Judges 21

This post follows the Bible reading plan available at oaktreechurch.com/soap.

Chapter twenty-one concludes both the story of Benjamin’s near demise and the book of Judges. The writer included a new detail about the meeting at Mizpah a few days earlier. In addition to swearing that they would kill the perpetrators of the crime against the Levite’s concubine, they had also sworn to not allow their daughters to marry any man of Benjamin (Judges 21:1-7). When the battle was finally over, the people realized what had happened: they had nearly killed off an entire tribe and had left them without means to marry anyone except pagans, something God had forbidden. They assembled again to determine how to correct it. Discovering that no one from Jabesh Gilead had joined the assembly when the oath was made, they sent soldiers against them, killing everyone except four hundred virgins, whom they brought back for the Benjaminites (Judges 21:8-12).

Still needing to provide two hundred more wives, the Israelites instructed the Benjaminites to ambush and kidnap that many virgins from Shiloh when they passed by (Judges 21:13-22). Since they were kidnapped, their family was not in danger of breaking their oath to not give their daughters away in marriage (Judges 21:23-25). Thus, the book ends with every person doing “what he considered to be right,” rather than trusting and obeying God.

Judges 18

This post follows the Bible reading plan available at oaktreechurch.com/soap.

Chapter eighteen continues the story of Micah and his hired Levite. At this point in Israel’s history, the tribe of Dan had been run out of their allotted territory by the Amorites, but they had not yet settled elsewhere (Judges 1:34; Joshua 19:40-48). Verse one contains the second reference in this story to the fact that Israel did not yet have a king (Judges 17:6; 18:1). This supports the idea that the book of Judges was compiled later, possibly by Samuel, after the monarchy had begun. In order to find a homeland, the Danites sent five men to spy out the land of Canaan to see what might be suitable for them (Judges 18:1-6). Leaving the hill country in their originally allotted land, they entered the Ephraimite hill country and came to the home of Micah and his hired Levite. After hearing the Levite’s story, the men asked him to gain an oracle from God, indicating if their search for land would be successful. He said that it would be.

When they reached the far northern part of the land, they found a peaceful area that was remote enough that the inhabitants did not have military allies (Judges 18:7-10). This encouraged them, so they returned home and confidently told their brothers to attack that peaceful area and claim it. Six hundred Danite soldiers began the march north (Judges 18:11-20). Coming again through Ephraim, they passed the house of the Levite, which the original spies told them contained a great deal of silver in idols. While the six hundred soldiers kept the Levite occupied at the gate, the spies broke in and stole the idols. When he protested, they argued that it would be better for him to serve a whole tribe rather than just one family, so he agreed to go with them.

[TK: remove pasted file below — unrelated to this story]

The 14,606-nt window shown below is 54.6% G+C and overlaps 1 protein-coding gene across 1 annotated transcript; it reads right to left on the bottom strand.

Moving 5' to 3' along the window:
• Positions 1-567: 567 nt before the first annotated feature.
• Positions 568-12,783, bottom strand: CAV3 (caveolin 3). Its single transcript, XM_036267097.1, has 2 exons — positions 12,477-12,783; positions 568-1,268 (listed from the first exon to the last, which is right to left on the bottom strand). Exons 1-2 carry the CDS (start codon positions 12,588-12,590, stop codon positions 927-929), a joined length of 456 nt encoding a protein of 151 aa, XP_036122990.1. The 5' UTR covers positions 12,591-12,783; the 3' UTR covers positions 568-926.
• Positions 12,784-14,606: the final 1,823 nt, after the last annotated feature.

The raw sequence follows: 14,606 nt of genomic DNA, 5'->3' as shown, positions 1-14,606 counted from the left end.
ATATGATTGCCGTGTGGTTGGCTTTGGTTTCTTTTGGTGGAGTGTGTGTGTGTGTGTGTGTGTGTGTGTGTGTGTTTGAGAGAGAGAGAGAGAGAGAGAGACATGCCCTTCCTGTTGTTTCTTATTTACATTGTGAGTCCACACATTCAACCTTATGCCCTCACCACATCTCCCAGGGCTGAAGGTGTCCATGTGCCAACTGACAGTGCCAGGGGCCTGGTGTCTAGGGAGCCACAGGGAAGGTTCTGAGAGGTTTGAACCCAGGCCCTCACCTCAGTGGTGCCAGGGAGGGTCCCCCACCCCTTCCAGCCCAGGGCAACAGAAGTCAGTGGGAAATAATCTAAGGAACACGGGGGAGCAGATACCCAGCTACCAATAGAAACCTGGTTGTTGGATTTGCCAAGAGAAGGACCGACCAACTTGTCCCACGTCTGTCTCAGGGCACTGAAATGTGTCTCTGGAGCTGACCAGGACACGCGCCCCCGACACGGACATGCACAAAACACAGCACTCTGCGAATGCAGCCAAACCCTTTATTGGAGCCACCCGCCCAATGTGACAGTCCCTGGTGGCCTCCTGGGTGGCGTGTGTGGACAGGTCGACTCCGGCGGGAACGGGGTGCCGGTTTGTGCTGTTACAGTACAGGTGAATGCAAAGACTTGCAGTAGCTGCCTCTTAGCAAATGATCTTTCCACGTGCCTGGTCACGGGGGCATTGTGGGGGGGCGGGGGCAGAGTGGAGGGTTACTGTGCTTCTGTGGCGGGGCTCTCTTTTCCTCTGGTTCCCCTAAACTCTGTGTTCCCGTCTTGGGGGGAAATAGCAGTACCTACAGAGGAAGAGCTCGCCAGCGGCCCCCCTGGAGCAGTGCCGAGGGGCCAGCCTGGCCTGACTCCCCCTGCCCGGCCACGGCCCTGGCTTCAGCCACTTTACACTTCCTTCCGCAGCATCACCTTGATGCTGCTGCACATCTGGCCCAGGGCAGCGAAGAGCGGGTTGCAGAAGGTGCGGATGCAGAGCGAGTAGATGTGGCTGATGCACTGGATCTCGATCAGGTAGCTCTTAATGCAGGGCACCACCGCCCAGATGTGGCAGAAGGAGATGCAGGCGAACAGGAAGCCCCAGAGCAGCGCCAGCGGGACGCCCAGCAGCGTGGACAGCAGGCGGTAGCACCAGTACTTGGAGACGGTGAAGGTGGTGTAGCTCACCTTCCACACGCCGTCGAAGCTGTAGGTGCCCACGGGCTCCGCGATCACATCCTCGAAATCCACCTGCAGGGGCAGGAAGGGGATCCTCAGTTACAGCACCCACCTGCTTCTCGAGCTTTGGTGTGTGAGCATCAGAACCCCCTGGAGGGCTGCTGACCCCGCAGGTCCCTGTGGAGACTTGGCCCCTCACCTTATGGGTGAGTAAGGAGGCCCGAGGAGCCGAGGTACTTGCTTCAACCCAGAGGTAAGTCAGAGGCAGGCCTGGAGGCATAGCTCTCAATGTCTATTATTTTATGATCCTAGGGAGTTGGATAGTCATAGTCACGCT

When Micah discovered what had taken place, he and his neighbors hurried after them (Judges 18:21-26). Catching up with them, he accused them of stealing his idols and his priest. However, the Danites threatened to kill him if he crossed them, so they went their own ways. When they arrived at Laish in the north, they attacked and killed its inhabitants and took over the land, renaming it Dan (Judges 18:27-31). They established their own place of worship there, and it was Moses’ own descendants who “served as priests for the tribe of Dan until the time of the exile.” Which “exile” is referred to is unknown. Constable notes that, if the Assyrian captivity is meant, this note must have been added to the book much later. This blatant unfaithfulness to God and his established structure of worship is sometimes credited for the fact that Dan is missing from the list of tribes in Revelation 7, where he is replaced by Levi.

Judges 17

This post follows the Bible reading plan available at oaktreechurch.com/soap.

Chapter seventeen begins the first of the last two stories in Judges. No date is given for this narrative, only that “Israel had no king” (Judges 17:6). However, the abject moral depravity displayed may indicate that this was later in the historical timeline, although the lack of a Danite homeland may imply earlier (Judges 18:1). A man named Micah had stolen “eleven hundred pieces of silver” from his mother (Judges 17:1-6). When she pronounced a curse on the thief, he confessed and returned the money. Because of his honesty, she dedicated the money to God but promptly used it to purchase or make idols, which Micah put into a shrine in his house.

At an unknown point, Micah met a young Levite from Bethlehem (Judges 17:7-13). He was traveling to find another place to live and minister when Micah hired him to serve in his house at his shrine. They agreed to an annual wage, and the Levite moved in with Micah, becoming “like a son to” him. In addition to Micah being wrong to create and worship idols and this Levite being wrong to agree to serve Micah and his idols as a priest in the name of Jehovah, Micah was also wrong to think that having a Levite on his payroll would bring God’s blessings.